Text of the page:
Cupid and Colleges—A Commentary by Ian Ayres ’86 and Barry Nalebuff
Cupid and Colleges
By Ian Ayres ’86 and Barry Nalebuff
Lee Coffin has a tough job. He is the Dean of admissions and enrollment management at Tufts University. He has 15,300 applicants for 1,275 spots. The enrollment-management problem isn't just who to choose, but how many. The early-decision applicants are easy--the ones admitted have to come. That takes care of just over 400 slots.
The hard part is filling the remaining 860. Last year Tufts accepted 3,700, expecting a 23% yield. While Tufts accepts roughly 26% of the applicants from its nonearly pool, only 23% of those students accept Tufts. In short, while it is hard to get into Tufts, it is even harder for Tufts to get those admitted to enroll.
The problem is that students have no good way to signal that they really want to go to Tufts. They can visit classes or read the course catalog, but other than committing themselves via early decision, they can't prove to Tufts that they really want to attend. Therefore Tufts and just about every other college have to play a guessing game.
Colleges aren't the only ones facing this challenge. Women find themselves bombarded on online dating services. Who is serious and who is just trolling? Universities looking to hire faculty find themselves overwhelmed with applicants. Which ones should they interview? It doesn't help to interview people who ultimately won't accept an offer. Thus schools try to guess who is good enough to hire but not so good as to get a better offer and go elsewhere.
When talk is cheap, everyone claims to be interested. A solution to this mess would be for an applicant to send a credible signal, something that would make sense only if the school or the partner really was a top choice. This theory of signaling led to a Nobel for Michael Spence. For example, the value of an M.B.A. education is not just what you learn but the statement that you were willing to invest two years in school. That says the person is committed to a career in management.
In the case of online dating, professors Muriel Niederle and Dan Ariely advised Cupid.com to give each guy two electronic roses a month. Hence when a woman gets an e-rose, it means that the guy is really interested.
With the help of Harvard's Alvin Roth, the economics profession tried something similar this year. Candidates for assistant professorships were given e-buttons they could send to two schools to indicate serious interest. In trying to decide which of the myriad applicants to interview, the schools could give priority to those who had signaled their interest with an e-button.
Why not do the same thing for college applicants? The College Board or another nonprofit would give students the chance to pick two schools. The schools would be notified as to who had picked them. Another school wouldn't know which others the applicants had picked, only that it hadn't been picked. (Students could also elect to opt out, so that all the schools would know that the student hadn't given out any roses.)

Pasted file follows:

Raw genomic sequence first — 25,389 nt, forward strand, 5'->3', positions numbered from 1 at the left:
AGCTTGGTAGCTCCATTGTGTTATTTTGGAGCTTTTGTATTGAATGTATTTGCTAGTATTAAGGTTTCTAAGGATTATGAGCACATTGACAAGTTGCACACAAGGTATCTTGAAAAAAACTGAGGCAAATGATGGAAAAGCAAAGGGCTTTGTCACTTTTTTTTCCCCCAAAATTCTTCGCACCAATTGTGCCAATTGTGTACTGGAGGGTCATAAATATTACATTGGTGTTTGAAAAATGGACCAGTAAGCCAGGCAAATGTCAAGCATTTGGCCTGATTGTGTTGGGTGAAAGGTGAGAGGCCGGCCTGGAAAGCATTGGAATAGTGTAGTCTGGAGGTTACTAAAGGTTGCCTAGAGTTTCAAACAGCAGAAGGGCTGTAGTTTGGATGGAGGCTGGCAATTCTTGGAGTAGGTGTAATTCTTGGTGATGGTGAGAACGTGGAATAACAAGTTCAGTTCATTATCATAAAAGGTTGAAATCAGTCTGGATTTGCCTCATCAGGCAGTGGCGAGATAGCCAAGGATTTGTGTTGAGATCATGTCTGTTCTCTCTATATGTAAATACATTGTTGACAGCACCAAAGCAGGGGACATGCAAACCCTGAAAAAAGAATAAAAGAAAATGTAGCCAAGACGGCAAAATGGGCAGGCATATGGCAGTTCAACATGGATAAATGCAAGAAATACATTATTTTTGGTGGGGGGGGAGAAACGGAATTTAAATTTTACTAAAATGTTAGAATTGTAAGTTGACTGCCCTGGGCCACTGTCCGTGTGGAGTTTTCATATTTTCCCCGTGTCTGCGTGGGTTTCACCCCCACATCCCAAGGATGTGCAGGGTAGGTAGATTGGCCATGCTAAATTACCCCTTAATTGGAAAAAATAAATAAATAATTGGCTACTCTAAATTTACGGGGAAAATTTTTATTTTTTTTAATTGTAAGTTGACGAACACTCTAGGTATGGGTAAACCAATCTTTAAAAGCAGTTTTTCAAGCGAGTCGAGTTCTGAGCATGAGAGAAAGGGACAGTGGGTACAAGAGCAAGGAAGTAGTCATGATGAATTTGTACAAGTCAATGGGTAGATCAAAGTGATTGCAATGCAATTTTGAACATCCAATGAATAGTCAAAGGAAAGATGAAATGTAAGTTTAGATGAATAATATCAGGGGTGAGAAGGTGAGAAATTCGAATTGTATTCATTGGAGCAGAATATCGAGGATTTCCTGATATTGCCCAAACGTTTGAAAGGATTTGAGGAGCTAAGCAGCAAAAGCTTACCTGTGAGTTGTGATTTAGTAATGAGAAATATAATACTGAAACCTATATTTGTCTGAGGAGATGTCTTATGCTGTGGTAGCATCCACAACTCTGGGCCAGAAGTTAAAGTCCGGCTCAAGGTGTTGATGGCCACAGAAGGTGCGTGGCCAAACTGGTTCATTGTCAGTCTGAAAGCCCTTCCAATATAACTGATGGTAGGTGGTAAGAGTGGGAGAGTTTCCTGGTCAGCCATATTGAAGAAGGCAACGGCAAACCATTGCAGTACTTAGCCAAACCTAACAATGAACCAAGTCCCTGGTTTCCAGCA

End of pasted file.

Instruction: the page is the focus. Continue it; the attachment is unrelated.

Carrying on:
As with academic positions, most applicants wouldn't use their roses with Harvard or Yale. Those schools are confident that they will get the majority of their admits. Instead, students who truly prefer Tufts over Amherst or Columbia, either as a first choice or as a backup, would have a way to show it.
Today students have few opportunities to send such signals. National Merit Semifinalists and Commendation awardees get something like roses because the testing firm gives them the chance to rank their top two schools. Everyone else can signal with an early-decision application. This is a very strong signal, as it requires the student to accept if admitted (subject only to adequate financial aid). Then there is early action. Students are not committed to accepting, but in most cases they can apply to only one school.
Now, with schools from Harvard and Princeton to the University of Delaware eliminating early decisions, fewer students know their answer in December, and the remainder apply not to 5 or 6, as their parents did, but to 10 or 12. Enrollment management becomes even harder as student decisions become less predictable.
Waiting lists are ballooning because schools know that in the summer many of their admits will melt away. (The "melt" is the time that higher-ranked schools finally clear their waiting lists, and students who have put down a deposit elsewhere finally learn whether they got into Brown, for instance.) The whole process could use some help.
Roses. Everyone gets only two, and they can't buy more. The e-roses will smell sweet indeed to Lee and his colleagues.
Ian Ayres and Barry Nalebuff are professors at Yale Law School and Yale School of Management. Ayres' newest book, Supercrunchers, will be coming out in August. Visit their homepage at forbes.com/whynot.